twoSunday, January 25, 2015 – Project TenFourteen: Concert #2 – The second TenFourteen concert included the World Premiere of Polish composer Agata Zubel‘s where to as well as the World Premiere of Slow Portraits 3 by Du Yun. Also on the program, two works by Harrison BirtwistleThe Axe Manual and Gigue Machine. Special guest pianist Nicholas Hodges joined the SFCMP ensemble and Steven Schick on percussion at Cal Performances Hertz Hall in Berkeley.


 

Program

Agata Zubel – where to – WP, Comm

Harrison Birtwistle  Variations from the Golden Mountain – 9′ US Premiere Nicolas Hodges, piano

Harrison Birtwistle – Ax Manual – 25’ – Nicolas Hodges and Steven Schick, piano and percussion

Harrison Birtwistle – Gigue Machine  – 15’ – Nicolas Hodges, piano

Du Yun – Slow Portraits 3 – WP, Comm


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About Project TenFourteen

Under the artistic leadership of internationally acclaimed musician and educator Steven Schick, SFCMP 2014-15 season was anchored by Project TenFourteen – four concerts with world premieres from ten distinctive composers all challenged to “reflect upon and address the human condition, common to us all.” The ten composers participating in this project are of extraordinary caliber – George Crumb, Elena Ruehr, Gabriela Ortiz, Ken Ueno, Gabriela Ortiz, Du Yun, Agata Zubel, Koji Nakano, Lei Liang, Laurie San Martin, and Chou Wen-Chung. Collectively, they represent cultures ranging from China, Japan, Taiwan, and Thailand, to Mexico, Poland, and several regions of the U.S. and span music styles from lyric to extended techniques to the forefront of electro-acousticism.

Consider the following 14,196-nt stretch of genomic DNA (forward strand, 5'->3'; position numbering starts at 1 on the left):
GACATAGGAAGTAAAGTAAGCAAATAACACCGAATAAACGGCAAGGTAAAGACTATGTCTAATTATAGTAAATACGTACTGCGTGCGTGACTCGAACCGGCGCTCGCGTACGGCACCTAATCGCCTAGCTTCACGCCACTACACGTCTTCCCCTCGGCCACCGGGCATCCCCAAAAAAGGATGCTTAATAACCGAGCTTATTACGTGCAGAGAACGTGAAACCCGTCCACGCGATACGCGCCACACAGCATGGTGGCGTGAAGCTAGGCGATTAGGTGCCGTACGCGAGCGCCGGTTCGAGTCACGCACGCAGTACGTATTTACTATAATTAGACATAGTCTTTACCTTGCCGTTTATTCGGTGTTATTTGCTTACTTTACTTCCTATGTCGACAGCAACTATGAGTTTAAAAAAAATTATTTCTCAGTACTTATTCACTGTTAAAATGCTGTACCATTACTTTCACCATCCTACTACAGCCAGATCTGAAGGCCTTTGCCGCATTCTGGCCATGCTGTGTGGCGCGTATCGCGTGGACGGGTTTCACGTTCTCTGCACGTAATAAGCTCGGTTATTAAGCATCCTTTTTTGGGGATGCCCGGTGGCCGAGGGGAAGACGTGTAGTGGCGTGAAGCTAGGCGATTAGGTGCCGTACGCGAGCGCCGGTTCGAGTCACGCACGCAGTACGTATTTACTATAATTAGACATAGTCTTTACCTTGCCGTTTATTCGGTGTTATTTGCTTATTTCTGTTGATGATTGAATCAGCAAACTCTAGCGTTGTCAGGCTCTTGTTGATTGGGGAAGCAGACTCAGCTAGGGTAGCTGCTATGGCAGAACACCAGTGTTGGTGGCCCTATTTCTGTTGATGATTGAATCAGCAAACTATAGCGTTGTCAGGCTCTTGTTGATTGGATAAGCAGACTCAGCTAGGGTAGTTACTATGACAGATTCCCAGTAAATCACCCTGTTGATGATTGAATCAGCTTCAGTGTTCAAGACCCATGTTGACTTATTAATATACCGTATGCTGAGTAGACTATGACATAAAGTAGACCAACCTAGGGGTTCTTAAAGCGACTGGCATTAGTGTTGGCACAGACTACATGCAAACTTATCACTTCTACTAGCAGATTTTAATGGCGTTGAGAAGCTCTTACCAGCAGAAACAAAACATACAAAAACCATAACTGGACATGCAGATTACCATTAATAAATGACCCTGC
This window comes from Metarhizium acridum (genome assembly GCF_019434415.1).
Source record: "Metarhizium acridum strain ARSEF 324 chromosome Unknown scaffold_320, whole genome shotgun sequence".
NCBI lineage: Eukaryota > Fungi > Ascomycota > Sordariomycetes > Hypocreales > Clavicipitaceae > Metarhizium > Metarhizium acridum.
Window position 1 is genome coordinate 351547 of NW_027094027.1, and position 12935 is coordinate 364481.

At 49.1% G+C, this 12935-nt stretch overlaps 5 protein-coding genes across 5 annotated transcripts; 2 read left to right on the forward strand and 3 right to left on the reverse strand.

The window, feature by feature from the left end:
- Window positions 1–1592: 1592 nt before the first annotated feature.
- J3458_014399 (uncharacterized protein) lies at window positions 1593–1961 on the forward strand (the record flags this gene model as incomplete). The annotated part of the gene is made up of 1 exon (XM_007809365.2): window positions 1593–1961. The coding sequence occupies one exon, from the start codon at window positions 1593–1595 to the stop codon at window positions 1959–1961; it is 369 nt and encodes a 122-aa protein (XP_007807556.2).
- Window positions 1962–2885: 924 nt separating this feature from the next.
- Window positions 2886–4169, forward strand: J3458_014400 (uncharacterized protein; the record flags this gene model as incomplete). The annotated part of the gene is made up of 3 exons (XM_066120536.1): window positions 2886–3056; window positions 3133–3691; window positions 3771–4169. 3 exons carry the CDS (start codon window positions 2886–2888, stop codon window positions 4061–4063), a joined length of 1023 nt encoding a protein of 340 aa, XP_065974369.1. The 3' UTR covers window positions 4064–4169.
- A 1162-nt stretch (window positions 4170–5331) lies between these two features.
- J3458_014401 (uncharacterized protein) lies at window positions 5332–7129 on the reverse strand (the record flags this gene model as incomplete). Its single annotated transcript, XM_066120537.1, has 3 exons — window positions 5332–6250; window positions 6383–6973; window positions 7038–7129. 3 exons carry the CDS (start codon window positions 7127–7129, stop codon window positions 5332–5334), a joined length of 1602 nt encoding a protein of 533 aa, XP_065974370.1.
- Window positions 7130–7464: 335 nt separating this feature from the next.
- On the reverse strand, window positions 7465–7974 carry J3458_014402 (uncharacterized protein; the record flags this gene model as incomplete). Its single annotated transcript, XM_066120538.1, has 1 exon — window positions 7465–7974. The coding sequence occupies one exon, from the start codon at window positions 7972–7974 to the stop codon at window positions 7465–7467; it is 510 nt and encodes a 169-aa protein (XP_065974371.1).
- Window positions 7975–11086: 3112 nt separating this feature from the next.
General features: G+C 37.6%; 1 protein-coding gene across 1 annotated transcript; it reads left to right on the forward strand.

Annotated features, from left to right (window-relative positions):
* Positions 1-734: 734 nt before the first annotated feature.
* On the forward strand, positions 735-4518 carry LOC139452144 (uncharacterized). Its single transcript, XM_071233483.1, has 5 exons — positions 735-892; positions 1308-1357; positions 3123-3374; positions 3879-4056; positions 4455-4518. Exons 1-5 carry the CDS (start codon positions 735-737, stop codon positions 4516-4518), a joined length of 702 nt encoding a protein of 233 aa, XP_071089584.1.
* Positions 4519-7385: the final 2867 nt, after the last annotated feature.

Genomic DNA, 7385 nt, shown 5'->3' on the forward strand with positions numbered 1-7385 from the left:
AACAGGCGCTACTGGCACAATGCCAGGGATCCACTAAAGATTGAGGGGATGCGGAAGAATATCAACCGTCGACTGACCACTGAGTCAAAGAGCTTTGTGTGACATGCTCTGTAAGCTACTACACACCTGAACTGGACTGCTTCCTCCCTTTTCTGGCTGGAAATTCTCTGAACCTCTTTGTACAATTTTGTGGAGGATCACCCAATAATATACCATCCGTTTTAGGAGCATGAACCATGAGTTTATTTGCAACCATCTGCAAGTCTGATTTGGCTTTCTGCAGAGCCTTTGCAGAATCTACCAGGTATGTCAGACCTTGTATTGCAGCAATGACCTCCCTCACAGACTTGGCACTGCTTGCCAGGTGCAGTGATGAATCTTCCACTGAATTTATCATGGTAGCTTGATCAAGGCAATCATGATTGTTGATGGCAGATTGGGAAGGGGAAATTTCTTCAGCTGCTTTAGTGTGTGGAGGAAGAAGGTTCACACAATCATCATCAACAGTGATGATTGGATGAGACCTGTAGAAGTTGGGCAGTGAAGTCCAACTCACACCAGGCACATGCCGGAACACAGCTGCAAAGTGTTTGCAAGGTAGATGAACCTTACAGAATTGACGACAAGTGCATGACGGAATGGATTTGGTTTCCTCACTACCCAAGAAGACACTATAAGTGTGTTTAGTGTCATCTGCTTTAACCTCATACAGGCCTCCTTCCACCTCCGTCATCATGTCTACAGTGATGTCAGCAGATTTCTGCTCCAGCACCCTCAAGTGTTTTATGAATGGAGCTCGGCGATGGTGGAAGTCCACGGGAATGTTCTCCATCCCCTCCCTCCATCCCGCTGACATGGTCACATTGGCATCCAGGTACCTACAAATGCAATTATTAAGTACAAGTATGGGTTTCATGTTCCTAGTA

The four concerts — in November 2014 and January, February and March 2015 — took place at Hertz Hall on the UC Berkeley campus. They were presented in collaboration with Cal Performances. A pre-concert talk preceded each performance, and a post-concert reception allowed audience members to engage with the composers and artists.

Read more about Project TenFourteen

polish institute

Agata Zubel’s participation in this San Francisco concert was supported in part by the Polish Cultural Institute New York